“What are you nodding about?!” Persephone yelled, breaking through her thoughts again.
“I’m just, I don’t…”
“Stammering like an idiot,” Persephone roared. “I can’t believe I took you along. What would you be without me? Nothing. Nothing!”
“Sorry,” Aera said, hoping that apologizing again would slow her tirade.
“You’re not sorry!”
I guess not, Aera thought to herself and continued her internal metal discussion.
If there were a fourth elemental spawn and it was a Firespawn… if that’s what they had in the back seat. That would be incredible. The power in having that. Why would Persephone be mad about having one? All she seemed to want was power and having any Spawn would give her nearly endless power, which is why she thought she could convince Persephone to let her go if she traded the Windspawn.
It took a moment before Aera realized that Persephone had stopped shaming her. Aera remained quiet and looked at the stars out the window while considering everything.
“What you did wasn’t just stupid,” Persephone started again. “It was like you lit a beacon that could be seen around the globe. It summoned awake things that you haven’t even thought of in your worst nightmares.”
Aera didn’t expect that.
“What do you mean?” Aera asked.
“Its location is known now. Others are going to come for it, not just other magicians, but other creatures, far worse than humans.”
“Can’t we just get rid of it?” Aera asked.
“No,” Persephone answered soberly. “We can’t.”
“But how could anyone find us?”
“You touched it and now you’re marked. We both are. I had to touch it when I stopped your pitiful attempt at pyromancy.”
“I wasn’t trying pyro… nevermind. What do you mean ‘marked?’” Aera asked.
“The Firespawn, that’s what it is by the way, can only be found by those who have interacted with it. The Firespawn does not emit a sensory magic, but it does imprint on anyone who uses it. It is invisible until it is used. Then, anyone or any thing perceptive to magic will sense a massive flare on those who’ve used it.”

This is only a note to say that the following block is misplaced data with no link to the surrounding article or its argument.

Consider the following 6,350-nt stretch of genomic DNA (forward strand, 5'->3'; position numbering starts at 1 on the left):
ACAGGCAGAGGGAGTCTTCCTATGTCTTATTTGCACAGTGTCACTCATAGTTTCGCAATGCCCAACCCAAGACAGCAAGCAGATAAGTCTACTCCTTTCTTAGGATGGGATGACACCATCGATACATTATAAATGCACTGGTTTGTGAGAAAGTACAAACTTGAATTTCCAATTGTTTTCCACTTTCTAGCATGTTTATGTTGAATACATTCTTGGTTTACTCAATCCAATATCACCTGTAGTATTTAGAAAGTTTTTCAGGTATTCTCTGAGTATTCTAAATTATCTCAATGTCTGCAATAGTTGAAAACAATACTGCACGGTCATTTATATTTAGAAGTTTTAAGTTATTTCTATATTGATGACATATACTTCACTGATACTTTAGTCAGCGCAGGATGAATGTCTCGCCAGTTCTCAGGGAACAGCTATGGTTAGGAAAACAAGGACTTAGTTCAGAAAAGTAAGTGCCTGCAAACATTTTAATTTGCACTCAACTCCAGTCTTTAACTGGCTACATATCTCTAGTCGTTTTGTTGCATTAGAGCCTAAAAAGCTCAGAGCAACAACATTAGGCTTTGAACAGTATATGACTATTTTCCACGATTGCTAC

“How does it imprint?” Aera asked cautiously.
“It overpowers all other magic – like a short circuit. It wipes away your wards and spells, then it marks you.”
“Like a curse?” Aera asked.
“Yeah, you could say that.”
“How long does it last? I mean, how long are we marked?”
“Oh,” Aera said, feeling light-headed, as though she were going down in a roller coaster.
“Sorry”, Aera said meekly.
“See what I mean now? Colossally stupid. And what the hell were you trying to do anyway?”
Aera pulled her legs up to her chest and curled back into the seat. She looked out her window at the rolling landscape. Blackness veiled the stars near the horizon, signifying hills blocking the view. And occasional off-gassing flames from the North Dakota oil fields faded in and out of view.
They were headed east, but she didn’t know to where or why. She didn’t know if what Persephone said about being marked was true or not, but the stakes suddenly seemed higher because now someone or some thing could be looking for them. But something Persephone had said stuck in her mind… that the Firespawn overpowered other magic. Her intuition kept her on that thought.
Out of the window her eyes were drawn to one particular flare stack from an oil field. Though it was far away, its ferocity was unmissable. It illuminated the ground and hillside beside it. Even the air seemed filled with its light. It wasn’t just bright, it seemed to defy the darkness of the night. She watched it so intently she didn’t blink until it was fully out of view.
Aera felt compelled to look in the backseat but didn’t want Persephone to see her do it. So she exaggerating some stretching motions and in a sweeping turn, glimpsed the pile of sheets holding the Firespawn.
Then it clicked. If touching the Firespawn overpowered all magic…
Aera threw a stasis field around Persephone as soon as she had the thought. The SUV began to drift as Persephone was rendered stiff. Aera grabbed the steering wheel with one hand and with the other, shifted into neutral. She turned the engine off, pulled the hand brake and steered the vehicle to the shoulder until it came to a stop. Persephone moaned a silent scream but couldn’t move.
The stasis field wouldn’t last long so Aera had to hurry. Aera jumped out and raced around to the driver’s side. She opened the door and pried Persephone out of the vehicle, then dragged her over to the grass. Then she ran back inside the vehicle and sped away.
Aera had always been told by Persephone that she drew power from wind, like Persephone had. But as the sun crested the eastern horizon and the heat touched her skin, she knew without a doubt, that it was, and always had been, fire.